On recovery advocacy and anonymity:
. . . when supporters of the Recovery Movement conflate ‘spiritual anonymity’ and ‘secrecy,’ they fail to appreciate the richness of the practice for individuals, and the value of freely available, financially and ideologically independent fellowships, not associated with particular individuals or recovery ‘gurus’, important though these may be.
I’d add ‘shame’ as well. It also seems to get conflated with anonymity.
Published by Jason Schwartz
I have been an addiction professional and social worker since 1994. I started blogging in 2005 as the Clinical Director at Dawn Farm. I no longer work at Dawn Farm and am now the Director of Behavioral Medicine at a community hospital, and a lecturer at Eastern Michigan University’s School of Social Work.
Views expressed here are my own.
Keep in mind that the field, the contexts in which the field operates, and my views have changed over time.
View all posts by Jason Schwartz
4 thoughts on “Sentences to ponder”
I have never been anonymous from the time I left treatment over 30 years ago because my role model was Betty Ford. My boss knew and treated me like I needed to find God, now he actually thought I was a great worker when I was drinking even though I missed a lot of work. My coworkers who I drank with stayed at arms length. My family, who continued to drink treated me like a traitor. I have been in the field of addiction treatment and am now on some boards around the area but I still think the stigma exists even if you are not anonymous. Thank God for program people and some others who support and are truly happy for us. I am not sure what the answer is but I know I am greatful, happy and remain ready to help others.
PRAISE GOD this is AMAZING
Ivana Grahovac, MSW Executive Director Transforming Youth Recovery 990 Highland Drive, Suite 308 Solana Beach, CA 92075 Phone (858) 350-1111 Ext. 104 Fax (858) 259-0377
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Interesting blog. You can be anonymous about your 12 step program but not about your recovery.
My name is Liz and I’m a person in long-term recovery and what that means to me is my 8 year old son has never seen his mother drunk or high. God made that possible.
A) I don’t mention the program of recovery I use (anonymity)
B) I don’t take credit for my recovery (humility)
C) “what that means to me…” You can argue with that.
D) I don’t use the word alcoholic or addict since there is a stigma associated with those words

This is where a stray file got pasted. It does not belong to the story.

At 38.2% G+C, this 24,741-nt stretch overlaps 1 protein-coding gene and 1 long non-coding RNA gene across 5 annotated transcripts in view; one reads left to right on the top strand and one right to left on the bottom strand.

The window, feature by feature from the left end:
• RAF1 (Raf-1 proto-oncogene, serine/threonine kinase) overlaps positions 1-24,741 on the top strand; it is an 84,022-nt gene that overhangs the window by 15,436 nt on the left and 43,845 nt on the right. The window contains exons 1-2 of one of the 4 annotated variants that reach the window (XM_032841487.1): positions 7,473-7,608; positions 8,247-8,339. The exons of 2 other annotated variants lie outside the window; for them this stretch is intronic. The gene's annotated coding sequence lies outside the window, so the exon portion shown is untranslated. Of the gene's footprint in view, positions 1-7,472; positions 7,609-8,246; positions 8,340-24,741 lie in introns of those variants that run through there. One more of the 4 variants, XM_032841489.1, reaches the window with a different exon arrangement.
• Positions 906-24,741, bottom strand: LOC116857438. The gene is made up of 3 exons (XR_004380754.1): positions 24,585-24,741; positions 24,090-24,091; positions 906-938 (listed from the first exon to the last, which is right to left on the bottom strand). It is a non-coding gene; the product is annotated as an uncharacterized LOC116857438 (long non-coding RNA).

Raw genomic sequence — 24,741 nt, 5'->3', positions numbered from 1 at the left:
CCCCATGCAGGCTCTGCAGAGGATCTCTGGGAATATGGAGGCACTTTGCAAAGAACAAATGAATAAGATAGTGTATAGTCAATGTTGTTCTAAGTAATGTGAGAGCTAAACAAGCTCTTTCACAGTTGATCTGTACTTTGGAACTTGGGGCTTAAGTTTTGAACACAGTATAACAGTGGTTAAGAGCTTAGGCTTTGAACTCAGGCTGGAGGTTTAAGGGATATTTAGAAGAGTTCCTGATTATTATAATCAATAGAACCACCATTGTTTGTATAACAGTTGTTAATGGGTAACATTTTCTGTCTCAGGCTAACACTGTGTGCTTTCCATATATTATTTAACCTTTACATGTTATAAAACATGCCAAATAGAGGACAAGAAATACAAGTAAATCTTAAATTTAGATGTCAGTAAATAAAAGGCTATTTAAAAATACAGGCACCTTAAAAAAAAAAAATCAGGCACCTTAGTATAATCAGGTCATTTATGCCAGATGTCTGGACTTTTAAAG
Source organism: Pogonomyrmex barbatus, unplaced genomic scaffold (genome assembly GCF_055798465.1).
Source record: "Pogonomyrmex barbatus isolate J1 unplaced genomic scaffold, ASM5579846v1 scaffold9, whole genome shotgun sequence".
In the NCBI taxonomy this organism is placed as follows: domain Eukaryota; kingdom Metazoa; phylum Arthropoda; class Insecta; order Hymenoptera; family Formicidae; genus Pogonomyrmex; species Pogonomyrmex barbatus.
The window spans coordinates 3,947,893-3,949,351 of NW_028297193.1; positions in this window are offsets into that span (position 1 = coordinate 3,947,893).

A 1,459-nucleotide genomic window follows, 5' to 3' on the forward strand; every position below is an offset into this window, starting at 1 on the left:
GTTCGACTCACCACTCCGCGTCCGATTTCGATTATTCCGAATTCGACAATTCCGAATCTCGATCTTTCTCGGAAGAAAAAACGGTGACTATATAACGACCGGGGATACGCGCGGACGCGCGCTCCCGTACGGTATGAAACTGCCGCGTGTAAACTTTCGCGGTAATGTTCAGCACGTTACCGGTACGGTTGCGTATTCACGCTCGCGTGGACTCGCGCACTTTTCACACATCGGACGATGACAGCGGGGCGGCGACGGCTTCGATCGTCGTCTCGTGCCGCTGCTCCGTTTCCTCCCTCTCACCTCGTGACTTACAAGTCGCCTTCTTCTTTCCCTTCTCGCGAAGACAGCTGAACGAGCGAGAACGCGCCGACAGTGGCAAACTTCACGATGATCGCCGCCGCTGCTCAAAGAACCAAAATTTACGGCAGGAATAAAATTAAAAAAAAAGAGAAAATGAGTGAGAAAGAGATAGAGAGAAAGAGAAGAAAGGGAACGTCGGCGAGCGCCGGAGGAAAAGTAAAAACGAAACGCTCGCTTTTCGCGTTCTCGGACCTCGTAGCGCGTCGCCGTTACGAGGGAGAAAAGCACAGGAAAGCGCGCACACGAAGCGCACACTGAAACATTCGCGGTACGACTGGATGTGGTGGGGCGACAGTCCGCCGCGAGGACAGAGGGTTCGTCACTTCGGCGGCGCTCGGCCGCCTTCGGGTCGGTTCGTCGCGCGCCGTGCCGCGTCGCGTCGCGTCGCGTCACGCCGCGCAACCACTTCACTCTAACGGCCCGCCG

E) I let people know that long term recovery is possible, giving the message of hope.
While people in recovery have been “spiritually humble” touting anonymity as the reason, 350 people die daily. I have a hard time wrapping my head around that sort of spirituality.
Get out there and do 12 step work anonymously.
Get out there and do random acts of kindness anonymously.
Donate to charity anonymously.
Stay anonymous ABOUT YOUR 12 STEP FELLOWSHIP at the level of press, radio, film and Internet.
BUT FOR GOD’S SAKE, RECOVER OUT LOUD! (If you are in long-term sobriety) People need to know that long-term recovery is not only possible, but it’s available for anyone looking for a solution.
Anonymity does not mean silence.
This article also stated in the beginning that the same stigma exists for addicts actively using and in recovery. It’s hard to hate up close. There would be a lot less stigma if people realized that they probably already know someone in recovery whether it be a co-worker, neighbor, church member, friend’s child, old high school friend… Someone. They don’t know that they know someone because those people are walking around silent.
Peace, Love, & Sobriety
You and I seem to have had a different read of the article.
I read it as endorsing the compatibility of anonymity and advocacy. But, it pushed back on the conflation of traditional anonymity with secrecy and shame. I share the writer’s concern. I consider myself an advocate too, but I find this conflation to be disrespectful and condescending to people who practice a more traditional form of anonymity. (Not to mention inaccurate. The 12th step in the 12 & 12 discusses sharing our stories with employers, business associates and in any situation it might be helpful. Hardly secretive.) The writer also seemed to express concern that these statements seem to reduce anonymity to a set of rules, failing to acknowledge it as a spiritual practice within 12 step fellowships.
So, I did not read this as suggesting we should be bound by tradition. Rather, that we should respect tradition–we should recognize that there is wisdom in them which has brought the recovering community to the point where this advocacy is possible, and we should stay mindful of it as a valuable individual spiritual practice.
All the best,
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